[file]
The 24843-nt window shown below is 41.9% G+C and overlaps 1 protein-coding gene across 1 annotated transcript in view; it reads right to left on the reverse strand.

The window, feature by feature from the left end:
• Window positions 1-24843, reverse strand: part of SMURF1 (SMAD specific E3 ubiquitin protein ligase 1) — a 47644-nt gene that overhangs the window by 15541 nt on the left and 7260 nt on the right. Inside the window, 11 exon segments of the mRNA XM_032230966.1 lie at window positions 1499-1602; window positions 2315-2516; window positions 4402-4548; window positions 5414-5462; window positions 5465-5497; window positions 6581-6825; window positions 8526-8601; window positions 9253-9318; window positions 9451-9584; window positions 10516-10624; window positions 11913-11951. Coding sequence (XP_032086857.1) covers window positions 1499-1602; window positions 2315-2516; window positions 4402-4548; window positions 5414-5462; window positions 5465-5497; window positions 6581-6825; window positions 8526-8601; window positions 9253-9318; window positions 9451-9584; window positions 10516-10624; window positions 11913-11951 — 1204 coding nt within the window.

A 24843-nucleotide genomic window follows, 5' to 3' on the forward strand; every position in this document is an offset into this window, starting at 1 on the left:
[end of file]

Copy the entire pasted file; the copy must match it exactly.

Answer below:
The 24843-nt window shown below is 41.9% G+C and overlaps 1 protein-coding gene across 1 annotated transcript in view; it reads right to left on the reverse strand.

The window, feature by feature from the left end:
• Window positions 1-24843, reverse strand: part of SMURF1 (SMAD specific E3 ubiquitin protein ligase 1) — a 47644-nt gene that overhangs the window by 15541 nt on the left and 7260 nt on the right. Inside the window, 11 exon segments of the mRNA XM_032230966.1 lie at window positions 1499-1602; window positions 2315-2516; window positions 4402-4548; window positions 5414-5462; window positions 5465-5497; window positions 6581-6825; window positions 8526-8601; window positions 9253-9318; window positions 9451-9584; window positions 10516-10624; window positions 11913-11951. Coding sequence (XP_032086857.1) covers window positions 1499-1602; window positions 2315-2516; window positions 4402-4548; window positions 5414-5462; window positions 5465-5497; window positions 6581-6825; window positions 8526-8601; window positions 9253-9318; window positions 9451-9584; window positions 10516-10624; window positions 11913-11951 — 1204 coding nt within the window.

A 24843-nucleotide genomic window follows, 5' to 3' on the forward strand; every position in this document is an offset into this window, starting at 1 on the left: